Every loiterer about the woods knows this pretty, speckled-breasted, olive-backed little bird, which walks along over the dry leaves a few yards from him, moving its head as it walks, like a miniature domestic fowl. Most birds are very stiff-necked, like the robin, and as they run or hop upon the ground, carry the head as if it were riveted to the body. Not so the oven-bird, or the other birds that walk, as the cow-bunting, or the quail, or the crow. They move the head forward with the movement of the feet. The sharp, reiterated, almost screeching song of the oven-bird, as it perches on a limb a few feet from the ground, like the words "preacher, preacher, preacher," or "teacher, teacher, teacher," uttered louder and louder, and repeated six or seven times, is also familiar to most ears; but its wild, ringing, rapturous burst of song in the air high above the tree-tops is not so well known. From a very prosy, tiresome, unmelodious singer, it is suddenly transformed for a brief moment into a lyric poet of great power. It is a great surprise. The bird undergoes a complete transformation. Ordinarily it is a very quiet, demure sort of bird. It walks about over the leaves, moving its head like a little hen; then perches on a limb a few feet from the ground and sends forth its shrill, rather prosy, unmusical chant. Surely it is an ordinary, commonplace bird. But wait till the inspiration of its flight-song is upon it. What a change! Up it goes through the branches of the trees, leaping from limb to limb, faster and faster, till it shoots from the tree-tops fifty or more feet into the air above them, and bursts into an ecstasy of song, rapid, ringing, lyrical; no more like its habitual performance than a match is like a rocket; brief but thrilling; emphatic but musical. Having reached its climax of flight and song, the bird closes its wings and drops nearly perpendicularly downward like the skylark. If its song were more prolonged, it would rival the song of that famous bird. The bird does this many times a day during early June, but oftenest at twilight.
About the first of June there is a nest in the woods, upon the ground, with four creamy-white eggs in it, spotted with brown or lilac, chiefly about the larger ends, that always gives the walker who is so lucky as to find it a thrill of pleasure. It is like a ground sparrow's nest with a roof or canopy to it. The little brown or olive backed bird starts away from your feet and runs swiftly and almost silently over the dry leaves, and then turns her speckled breast to see if you are following. She walks very prettily, by far the prettiest pedestrian in the woods. But if she thinks you have discovered her secret, she feigns lameness and disability of both leg and wing, to decoy you into the pursuit of her. This is the oven-bird. The last nest of this bird I found was while in quest of the pink cypripedium. We suddenly spied a couple of the flowers a few steps from the path along which we were walking, and had stooped to admire them, when out sprang the bird from beside them, doubtless thinking she was the subject of observation instead of the rose-purple flowers that swung but a foot or two above her. But we never should have seen her had she kept her place. She had found a rent in the matted carpet of dry leaves and pine needles that covered the ground, and into this had insinuated her nest, the leaves and needles forming a canopy above it, sloping to the south and west, the source of the more frequent summer rains.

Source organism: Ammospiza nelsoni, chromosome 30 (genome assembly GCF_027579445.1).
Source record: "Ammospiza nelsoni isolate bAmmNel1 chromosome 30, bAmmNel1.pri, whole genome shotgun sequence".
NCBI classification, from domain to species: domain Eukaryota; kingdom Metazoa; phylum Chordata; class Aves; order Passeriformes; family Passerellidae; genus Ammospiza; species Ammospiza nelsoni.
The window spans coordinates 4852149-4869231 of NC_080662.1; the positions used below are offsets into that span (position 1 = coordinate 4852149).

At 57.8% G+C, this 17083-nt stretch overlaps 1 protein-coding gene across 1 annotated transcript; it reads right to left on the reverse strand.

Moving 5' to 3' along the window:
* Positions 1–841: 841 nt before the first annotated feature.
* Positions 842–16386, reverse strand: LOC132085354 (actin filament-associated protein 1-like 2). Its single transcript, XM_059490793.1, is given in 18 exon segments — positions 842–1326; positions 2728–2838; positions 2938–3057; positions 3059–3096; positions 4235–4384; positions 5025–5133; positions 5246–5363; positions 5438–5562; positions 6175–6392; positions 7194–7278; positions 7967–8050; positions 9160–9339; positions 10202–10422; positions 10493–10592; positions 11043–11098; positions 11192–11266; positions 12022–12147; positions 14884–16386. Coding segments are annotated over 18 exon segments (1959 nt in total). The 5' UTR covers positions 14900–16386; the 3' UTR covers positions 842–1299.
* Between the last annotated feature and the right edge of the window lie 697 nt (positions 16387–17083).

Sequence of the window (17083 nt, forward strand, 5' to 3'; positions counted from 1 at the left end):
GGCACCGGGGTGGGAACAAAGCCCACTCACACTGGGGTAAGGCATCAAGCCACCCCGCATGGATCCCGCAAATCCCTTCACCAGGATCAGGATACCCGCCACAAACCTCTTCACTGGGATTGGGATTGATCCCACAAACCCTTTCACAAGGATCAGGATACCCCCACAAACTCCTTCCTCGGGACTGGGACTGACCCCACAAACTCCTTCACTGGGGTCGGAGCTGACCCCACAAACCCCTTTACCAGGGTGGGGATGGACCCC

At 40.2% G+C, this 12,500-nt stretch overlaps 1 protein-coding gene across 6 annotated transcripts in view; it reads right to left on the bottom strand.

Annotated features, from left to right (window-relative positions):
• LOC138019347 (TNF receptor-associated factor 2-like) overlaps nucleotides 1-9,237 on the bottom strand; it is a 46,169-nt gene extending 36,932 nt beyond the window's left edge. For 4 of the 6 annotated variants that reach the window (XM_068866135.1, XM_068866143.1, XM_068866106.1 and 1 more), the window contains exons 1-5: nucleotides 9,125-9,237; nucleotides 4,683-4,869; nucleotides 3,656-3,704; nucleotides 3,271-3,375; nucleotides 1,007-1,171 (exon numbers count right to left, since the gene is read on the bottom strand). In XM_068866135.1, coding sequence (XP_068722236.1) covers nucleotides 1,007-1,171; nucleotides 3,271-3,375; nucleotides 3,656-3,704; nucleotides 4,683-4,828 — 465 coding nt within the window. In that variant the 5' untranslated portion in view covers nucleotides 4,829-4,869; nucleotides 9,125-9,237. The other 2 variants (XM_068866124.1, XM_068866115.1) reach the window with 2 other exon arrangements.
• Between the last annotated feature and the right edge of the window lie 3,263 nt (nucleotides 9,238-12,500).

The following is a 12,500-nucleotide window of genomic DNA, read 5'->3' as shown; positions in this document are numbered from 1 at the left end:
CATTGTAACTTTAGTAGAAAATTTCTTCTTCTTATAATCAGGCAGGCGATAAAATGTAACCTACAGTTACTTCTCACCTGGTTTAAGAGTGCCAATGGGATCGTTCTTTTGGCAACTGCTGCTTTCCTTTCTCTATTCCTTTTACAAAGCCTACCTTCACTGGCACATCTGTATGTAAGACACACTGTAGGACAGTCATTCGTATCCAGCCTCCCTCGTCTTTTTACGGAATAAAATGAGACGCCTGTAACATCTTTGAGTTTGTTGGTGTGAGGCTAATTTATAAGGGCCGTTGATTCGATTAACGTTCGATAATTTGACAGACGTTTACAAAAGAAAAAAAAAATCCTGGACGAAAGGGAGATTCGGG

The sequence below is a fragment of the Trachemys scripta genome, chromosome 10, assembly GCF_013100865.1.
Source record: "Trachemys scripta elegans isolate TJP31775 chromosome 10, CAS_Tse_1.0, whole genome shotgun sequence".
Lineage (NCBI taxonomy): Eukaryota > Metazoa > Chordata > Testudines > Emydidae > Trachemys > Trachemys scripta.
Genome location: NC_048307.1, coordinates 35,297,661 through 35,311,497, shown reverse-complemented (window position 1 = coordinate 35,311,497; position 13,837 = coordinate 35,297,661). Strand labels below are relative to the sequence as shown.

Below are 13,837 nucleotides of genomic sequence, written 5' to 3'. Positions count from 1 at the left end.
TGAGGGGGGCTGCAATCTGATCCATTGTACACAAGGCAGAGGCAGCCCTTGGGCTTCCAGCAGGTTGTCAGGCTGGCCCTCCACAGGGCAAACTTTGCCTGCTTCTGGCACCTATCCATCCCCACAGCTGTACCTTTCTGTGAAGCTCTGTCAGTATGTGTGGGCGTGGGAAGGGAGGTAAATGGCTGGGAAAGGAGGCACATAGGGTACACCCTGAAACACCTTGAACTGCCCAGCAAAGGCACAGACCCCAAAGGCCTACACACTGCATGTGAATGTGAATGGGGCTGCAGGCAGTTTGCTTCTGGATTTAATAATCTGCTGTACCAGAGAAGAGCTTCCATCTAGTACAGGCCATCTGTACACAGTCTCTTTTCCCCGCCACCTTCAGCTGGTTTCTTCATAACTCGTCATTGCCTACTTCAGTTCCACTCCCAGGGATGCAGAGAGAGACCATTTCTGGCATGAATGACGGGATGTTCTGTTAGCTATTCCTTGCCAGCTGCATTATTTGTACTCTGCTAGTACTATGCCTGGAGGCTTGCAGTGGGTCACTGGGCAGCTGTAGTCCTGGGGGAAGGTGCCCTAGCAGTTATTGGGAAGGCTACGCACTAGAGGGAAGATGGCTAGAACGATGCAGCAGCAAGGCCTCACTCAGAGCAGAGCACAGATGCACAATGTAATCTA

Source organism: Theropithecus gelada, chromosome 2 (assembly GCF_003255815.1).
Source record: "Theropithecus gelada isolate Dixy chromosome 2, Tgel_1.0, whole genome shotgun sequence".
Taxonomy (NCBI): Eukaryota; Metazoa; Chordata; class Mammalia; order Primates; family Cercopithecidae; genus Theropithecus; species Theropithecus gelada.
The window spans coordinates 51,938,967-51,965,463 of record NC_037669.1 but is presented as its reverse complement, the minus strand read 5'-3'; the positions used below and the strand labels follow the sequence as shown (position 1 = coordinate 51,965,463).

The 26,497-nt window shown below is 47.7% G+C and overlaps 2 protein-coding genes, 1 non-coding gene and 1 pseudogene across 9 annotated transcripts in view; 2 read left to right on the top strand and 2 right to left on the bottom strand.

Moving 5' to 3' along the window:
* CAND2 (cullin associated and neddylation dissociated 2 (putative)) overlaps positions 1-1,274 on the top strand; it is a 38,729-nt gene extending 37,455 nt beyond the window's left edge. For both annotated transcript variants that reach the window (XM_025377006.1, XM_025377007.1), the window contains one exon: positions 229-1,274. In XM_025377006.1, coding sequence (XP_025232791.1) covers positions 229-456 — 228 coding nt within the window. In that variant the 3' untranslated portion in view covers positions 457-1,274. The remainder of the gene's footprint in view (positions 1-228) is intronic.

It requires an effort for me to speak of the singing catbird as he; all the ways and tones of the bird seem so distinctly feminine. But it is, of course, only the male that sings. At times I hardly know whether I am more pleased or annoyed with him. Perhaps he is a little too common, and his part in the general chorus a little too conspicuous. If you are listening for the note of another bird, he is sure to be prompted to the most loud and protracted singing, drowning all other sounds; if you sit quietly down to observe a favorite or study a new-comer, his curiosity knows no bounds, and you are scanned and ridiculed from every point of observation. Yet I would not miss him; I would only subordinate him a little, make him less conspicuous.
He is the parodist of the woods, and there is ever a mischievous, bantering, half-ironical undertone in his lay, as if he were conscious of mimicking and disconcerting some envied songster. Ambitious of song, practicing and rehearsing in private, he yet seems the least sincere and genuine of the sylvan minstrels, as if he had taken up music only to be in the fashion, or not to be outdone by the robins and thrushes. In other words, he seems to sing from some outward motive, and not from inward joyousness. He is a good versifier, but not a great poet. Vigorous, rapid, copious, not without fine touches, but destitute of any high, serene melody, his performance, like that of Thoreau's squirrel, always implies a spectator.